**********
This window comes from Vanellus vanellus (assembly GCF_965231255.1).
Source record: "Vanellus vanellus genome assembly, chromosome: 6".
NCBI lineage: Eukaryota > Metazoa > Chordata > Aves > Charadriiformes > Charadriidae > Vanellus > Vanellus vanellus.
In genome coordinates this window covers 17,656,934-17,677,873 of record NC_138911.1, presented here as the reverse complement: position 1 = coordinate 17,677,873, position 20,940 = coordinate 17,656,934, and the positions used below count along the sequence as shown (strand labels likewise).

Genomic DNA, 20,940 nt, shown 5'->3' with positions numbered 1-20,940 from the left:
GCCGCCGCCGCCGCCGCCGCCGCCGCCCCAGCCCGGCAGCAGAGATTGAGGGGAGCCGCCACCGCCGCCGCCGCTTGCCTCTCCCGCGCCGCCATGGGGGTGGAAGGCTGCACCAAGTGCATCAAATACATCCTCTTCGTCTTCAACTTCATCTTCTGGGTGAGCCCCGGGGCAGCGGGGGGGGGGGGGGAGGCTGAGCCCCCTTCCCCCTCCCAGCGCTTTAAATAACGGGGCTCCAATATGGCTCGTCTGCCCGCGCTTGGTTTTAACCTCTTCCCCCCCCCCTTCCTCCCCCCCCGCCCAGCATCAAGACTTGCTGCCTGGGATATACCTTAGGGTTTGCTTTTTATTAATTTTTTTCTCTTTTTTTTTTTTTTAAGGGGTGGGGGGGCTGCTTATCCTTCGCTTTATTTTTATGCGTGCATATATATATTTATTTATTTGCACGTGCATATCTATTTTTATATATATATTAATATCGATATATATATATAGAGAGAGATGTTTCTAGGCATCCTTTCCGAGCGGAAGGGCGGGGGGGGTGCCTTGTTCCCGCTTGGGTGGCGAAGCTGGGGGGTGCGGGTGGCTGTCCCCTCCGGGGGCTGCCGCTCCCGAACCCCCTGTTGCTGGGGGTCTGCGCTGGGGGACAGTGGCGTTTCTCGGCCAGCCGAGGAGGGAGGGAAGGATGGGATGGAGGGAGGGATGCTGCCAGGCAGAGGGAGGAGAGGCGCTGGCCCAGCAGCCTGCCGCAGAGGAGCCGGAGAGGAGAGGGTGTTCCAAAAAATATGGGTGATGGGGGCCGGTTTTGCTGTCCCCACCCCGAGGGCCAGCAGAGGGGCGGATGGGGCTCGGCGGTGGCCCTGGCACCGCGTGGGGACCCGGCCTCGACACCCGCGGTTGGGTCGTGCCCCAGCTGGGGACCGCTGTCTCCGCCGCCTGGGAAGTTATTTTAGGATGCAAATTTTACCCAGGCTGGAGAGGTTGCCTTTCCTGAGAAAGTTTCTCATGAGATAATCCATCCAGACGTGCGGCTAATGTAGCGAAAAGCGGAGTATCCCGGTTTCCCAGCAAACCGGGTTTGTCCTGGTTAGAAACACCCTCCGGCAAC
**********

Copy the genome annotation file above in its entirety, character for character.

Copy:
This window comes from Vanellus vanellus (assembly GCF_965231255.1).
Source record: "Vanellus vanellus genome assembly, chromosome: 6".
NCBI lineage: Eukaryota > Metazoa > Chordata > Aves > Charadriiformes > Charadriidae > Vanellus > Vanellus vanellus.
In genome coordinates this window covers 17,656,934-17,677,873 of record NC_138911.1, presented here as the reverse complement: position 1 = coordinate 17,677,873, position 20,940 = coordinate 17,656,934, and the positions used below count along the sequence as shown (strand labels likewise).

Genomic DNA, 20,940 nt, shown 5'->3' with positions numbered 1-20,940 from the left:
GCCGCCGCCGCCGCCGCCGCCGCCGCCCCAGCCCGGCAGCAGAGATTGAGGGGAGCCGCCACCGCCGCCGCCGCTTGCCTCTCCCGCGCCGCCATGGGGGTGGAAGGCTGCACCAAGTGCATCAAATACATCCTCTTCGTCTTCAACTTCATCTTCTGGGTGAGCCCCGGGGCAGCGGGGGGGGGGGGGGAGGCTGAGCCCCCTTCCCCCTCCCAGCGCTTTAAATAACGGGGCTCCAATATGGCTCGTCTGCCCGCGCTTGGTTTTAACCTCTTCCCCCCCCCCTTCCTCCCCCCCCGCCCAGCATCAAGACTTGCTGCCTGGGATATACCTTAGGGTTTGCTTTTTATTAATTTTTTTCTCTTTTTTTTTTTTTTAAGGGGTGGGGGGGCTGCTTATCCTTCGCTTTATTTTTATGCGTGCATATATATATTTATTTATTTGCACGTGCATATCTATTTTTATATATATATTAATATCGATATATATATATAGAGAGAGATGTTTCTAGGCATCCTTTCCGAGCGGAAGGGCGGGGGGGGTGCCTTGTTCCCGCTTGGGTGGCGAAGCTGGGGGGTGCGGGTGGCTGTCCCCTCCGGGGGCTGCCGCTCCCGAACCCCCTGTTGCTGGGGGTCTGCGCTGGGGGACAGTGGCGTTTCTCGGCCAGCCGAGGAGGGAGGGAAGGATGGGATGGAGGGAGGGATGCTGCCAGGCAGAGGGAGGAGAGGCGCTGGCCCAGCAGCCTGCCGCAGAGGAGCCGGAGAGGAGAGGGTGTTCCAAAAAATATGGGTGATGGGGGCCGGTTTTGCTGTCCCCACCCCGAGGGCCAGCAGAGGGGCGGATGGGGCTCGGCGGTGGCCCTGGCACCGCGTGGGGACCCGGCCTCGACACCCGCGGTTGGGTCGTGCCCCAGCTGGGGACCGCTGTCTCCGCCGCCTGGGAAGTTATTTTAGGATGCAAATTTTACCCAGGCTGGAGAGGTTGCCTTTCCTGAGAAAGTTTCTCATGAGATAATCCATCCAGACGTGCGGCTAATGTAGCGAAAAGCGGAGTATCCCGGTTTCCCAGCAAACCGGGTTTGTCCTGGTTAGAAACACCCTCCGGCAAC